Friday, May 31, 2019

James Thin & the Library of America



James Thin Bookshop (Edinburgh, 1848-2002)


I first encountered the delights of James Thin's signature Bookshop on Edinburgh's South Bridge in 1981, five years before I went to study there. My father wanted to revisit his Scottish roots and do a bit of a European tour as well, and my sister and I decided to accompany my parents. My elder brothers, anticipating trouble, elected to stay at home. In some ways they may have made the right choice.

Despite the many perplexities associated with still travelling with one's family at the age of 18, I have to count one of indisputable triumphs of the trip a day spent wandering around Edinburgh. It was (and is) visually spectacular. But more than that, it seemed to make sense to me as a city, unlike such tangles of motorised mayhem as Rome or Paris - let alone London.

Strangely enough, the main thing I wanted to do there was to locate a copy of Ossian.



James Macpherson: The Works of Ossian (1765)


Why? you may ask. It's hard to say. I guess because I'd read so many allusions to it, without ever being able to locate a copy. It was (allegedly) Napoleon's favourite book, and there was a time when James Macpherson was one of the best-known and most successful authors in Europe.

In any case, I wanted to check it out for myself, and everyone had told me that this was the place to go.



Now things are different. Now there are many editions available, including the one below. But we live in an age when virtually anything in print is available through Amazon.com and other sites. That was not the case in 1981.



James Macpherson: The Poems of Ossian (1995)


  • Macpherson, James. Poems of Ossian: A Facsimile of the 1805 Edition. Introduction by John MacQueen. 2 vols. Edinburgh: James Thin / The Mercat Press, 1971.

  • Macpherson, James. The Poems of Ossian, with Dissertations on the Era and Poems of Ossian; and Dr. Blair’s Critical Dissertation. Edinburgh: John Grant, 1894.

  • Macpherson, James. The Poems of Ossian. Ed. William Sharp. Edinburgh: John Grant, 1926.

  • Macpherson, James. The Poems of Ossian, and Related Works. Ed. Howard Gaskill. Introduction by Fiona Stafford. Edinburgh: Edinburgh University Press, 1996.

The first in the list above was the one I bought that day. It was not an easy task. I asked, first, at the front desk, was directed down to the basement, then up to the top floor, then down to the basement again. One volume was finally located up above, the other on another floor, but nevertheless I walked out with an odd facsimile edition of the 1805 text clasped tight in my hot little hands!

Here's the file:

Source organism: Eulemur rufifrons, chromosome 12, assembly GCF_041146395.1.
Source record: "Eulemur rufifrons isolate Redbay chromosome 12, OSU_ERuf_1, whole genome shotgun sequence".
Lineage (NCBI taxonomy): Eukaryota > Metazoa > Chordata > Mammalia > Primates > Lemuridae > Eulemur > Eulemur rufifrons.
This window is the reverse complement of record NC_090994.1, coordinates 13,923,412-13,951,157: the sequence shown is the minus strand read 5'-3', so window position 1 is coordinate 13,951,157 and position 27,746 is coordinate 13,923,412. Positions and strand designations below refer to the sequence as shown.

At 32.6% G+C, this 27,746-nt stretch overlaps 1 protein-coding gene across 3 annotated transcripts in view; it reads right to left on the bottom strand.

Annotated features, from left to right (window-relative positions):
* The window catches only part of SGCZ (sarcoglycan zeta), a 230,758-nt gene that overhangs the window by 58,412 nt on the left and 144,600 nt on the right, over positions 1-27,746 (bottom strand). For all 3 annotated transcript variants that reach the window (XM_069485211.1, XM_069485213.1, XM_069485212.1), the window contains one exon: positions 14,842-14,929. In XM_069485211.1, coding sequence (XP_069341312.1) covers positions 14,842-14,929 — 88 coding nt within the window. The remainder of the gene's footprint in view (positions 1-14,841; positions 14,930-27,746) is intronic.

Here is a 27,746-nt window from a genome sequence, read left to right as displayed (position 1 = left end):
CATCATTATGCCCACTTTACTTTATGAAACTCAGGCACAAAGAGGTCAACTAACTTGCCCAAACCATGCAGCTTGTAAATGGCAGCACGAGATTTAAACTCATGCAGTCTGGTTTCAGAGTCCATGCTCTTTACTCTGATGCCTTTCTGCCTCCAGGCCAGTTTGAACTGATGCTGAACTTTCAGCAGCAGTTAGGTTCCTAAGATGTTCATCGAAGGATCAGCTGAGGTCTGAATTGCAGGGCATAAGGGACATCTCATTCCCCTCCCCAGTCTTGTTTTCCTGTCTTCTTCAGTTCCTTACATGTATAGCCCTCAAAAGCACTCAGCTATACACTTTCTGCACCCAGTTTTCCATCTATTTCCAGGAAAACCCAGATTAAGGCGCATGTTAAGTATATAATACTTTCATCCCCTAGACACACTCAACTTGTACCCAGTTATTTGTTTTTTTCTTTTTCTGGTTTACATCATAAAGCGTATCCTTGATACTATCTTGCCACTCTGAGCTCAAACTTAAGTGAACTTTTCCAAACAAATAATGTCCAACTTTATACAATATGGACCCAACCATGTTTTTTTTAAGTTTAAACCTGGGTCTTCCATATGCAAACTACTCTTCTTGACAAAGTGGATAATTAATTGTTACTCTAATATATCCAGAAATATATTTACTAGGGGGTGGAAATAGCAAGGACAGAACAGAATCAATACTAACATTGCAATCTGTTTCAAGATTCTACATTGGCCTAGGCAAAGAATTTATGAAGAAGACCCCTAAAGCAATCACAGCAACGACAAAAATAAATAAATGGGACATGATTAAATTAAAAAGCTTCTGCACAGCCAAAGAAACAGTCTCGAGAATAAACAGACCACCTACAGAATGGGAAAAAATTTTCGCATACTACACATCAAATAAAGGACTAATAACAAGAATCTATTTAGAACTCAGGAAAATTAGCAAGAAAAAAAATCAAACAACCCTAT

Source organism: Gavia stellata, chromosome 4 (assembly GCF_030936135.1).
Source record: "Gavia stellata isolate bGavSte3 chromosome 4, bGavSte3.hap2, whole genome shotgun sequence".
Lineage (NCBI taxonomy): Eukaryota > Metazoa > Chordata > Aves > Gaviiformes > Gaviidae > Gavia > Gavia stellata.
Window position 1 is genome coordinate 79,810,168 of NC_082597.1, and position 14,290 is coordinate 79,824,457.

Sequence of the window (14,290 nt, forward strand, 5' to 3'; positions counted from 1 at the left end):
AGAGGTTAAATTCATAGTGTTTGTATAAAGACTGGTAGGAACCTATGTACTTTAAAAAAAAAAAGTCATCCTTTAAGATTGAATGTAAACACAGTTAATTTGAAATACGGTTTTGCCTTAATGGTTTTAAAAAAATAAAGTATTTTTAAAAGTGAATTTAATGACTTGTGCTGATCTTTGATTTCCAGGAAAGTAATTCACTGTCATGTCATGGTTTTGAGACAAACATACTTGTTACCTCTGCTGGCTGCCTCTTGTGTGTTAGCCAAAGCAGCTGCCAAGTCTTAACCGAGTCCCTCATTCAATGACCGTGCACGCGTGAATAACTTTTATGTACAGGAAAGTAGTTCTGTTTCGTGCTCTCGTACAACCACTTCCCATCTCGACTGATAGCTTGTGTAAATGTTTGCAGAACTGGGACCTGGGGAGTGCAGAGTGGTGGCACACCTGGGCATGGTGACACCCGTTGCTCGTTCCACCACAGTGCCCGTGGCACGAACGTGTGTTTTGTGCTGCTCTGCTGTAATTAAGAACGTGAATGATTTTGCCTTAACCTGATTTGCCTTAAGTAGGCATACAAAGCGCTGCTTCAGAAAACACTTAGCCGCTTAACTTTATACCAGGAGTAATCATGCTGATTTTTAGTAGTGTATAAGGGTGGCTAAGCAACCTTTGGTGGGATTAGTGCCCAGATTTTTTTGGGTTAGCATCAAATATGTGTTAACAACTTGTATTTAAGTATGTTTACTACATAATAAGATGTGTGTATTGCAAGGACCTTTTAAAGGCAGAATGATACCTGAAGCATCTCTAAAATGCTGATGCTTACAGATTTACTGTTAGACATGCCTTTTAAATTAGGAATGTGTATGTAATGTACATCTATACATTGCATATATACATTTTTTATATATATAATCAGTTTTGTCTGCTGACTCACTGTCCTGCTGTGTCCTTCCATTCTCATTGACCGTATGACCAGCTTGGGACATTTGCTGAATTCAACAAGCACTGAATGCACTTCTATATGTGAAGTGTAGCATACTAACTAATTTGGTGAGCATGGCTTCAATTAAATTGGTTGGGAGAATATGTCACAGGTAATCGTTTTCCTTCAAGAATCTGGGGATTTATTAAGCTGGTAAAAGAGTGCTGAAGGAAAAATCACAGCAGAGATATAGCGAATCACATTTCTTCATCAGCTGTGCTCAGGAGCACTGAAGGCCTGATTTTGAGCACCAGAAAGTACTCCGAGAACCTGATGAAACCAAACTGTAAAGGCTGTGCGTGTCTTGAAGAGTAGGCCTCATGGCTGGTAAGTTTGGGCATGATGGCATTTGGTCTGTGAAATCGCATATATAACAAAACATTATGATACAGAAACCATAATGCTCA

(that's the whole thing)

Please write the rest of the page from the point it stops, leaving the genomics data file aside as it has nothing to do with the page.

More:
Yet this inefficiency did not put me off the place. I'd already had a chance on this trip to check out the exciting deeps of Foyle's Bookshop in London, but there was something in the light airiness of Edinburgh which seemed to me just right. I wanted to live there.

And so, in due course, I did. I went back in 1986 to study for my Doctorate in the English Department of the University of Edinburgh. And many things happened. I did, eventually, get my thesis written - an agonising experience which has stood me in good stead ever since when sympathising with others caught in the same trap.



I spent many long hours in the city's libraries: the University Library most of all, I suppose, but also the weirdly arranged City Library, and - best of all - the National Library of Scotland (the former Advocate's Library), a copyright library with access to satellite repositories of books all over the city ...

And, of course, I found my way back to James Thin - as well as all the other bookshops, new and second-hand, in that city of books. But it was in James Thin that I first made acquaintance with the Library of America. It wasn't strictly relevant to my studies, I suppose. I was working on South America not North America (don't ask why a New Zealander should choose to go to Scotland in order to study books about South America - all I can say is that it seemed to make some precarious sense at the time, though less and less in retrospect).

The first volumes in the series were published in 1982, and Thin's must have ordered in a huge number of them, because when I arrived in the mid-1980s, they had a whole wall of them on sale for some small amount. Was it five pounds each? Something like that. Of course I wanted them all, but I tried to make judicious choices of the most indipensable classics: a complete Hawthorne in two volumes, a complete Poe in ditto, the two volumes of Melville then available, Parkman, Whitman, Stephen Crane ...



I've been collecting them ever since. Thirty years on, I'm about to complete the set of Melville I started to assemble that day. Bibliomania is a long-drawn-out disease, which takes you to some pretty odd places. But there's a magic to American books which continues to obsess me.

They're now scattered in different places throughout the house, though. I used to have them all together in one long sequence till a friend told me he thought it looked pretentious. I suppose they do have the air of display books, rather than ones which one is in the habit of reading regularly, but actually nothing could be further from the truth. I read them all the time, and have found them ideal to take on long trips where one needs the assurance of lots of pages in one convenient compass.

Since those early days in Edinburgh, mind you, the series has branched out in many ways. It now includes SF writers such as Philip K. Dick, Ursula Le Guin and Kurt Vonnegut - H. P. Lovecraft is there, as well as many canonical twentieth century poets: Ashbery, Bishop, Merwin, Pound, and Stevens.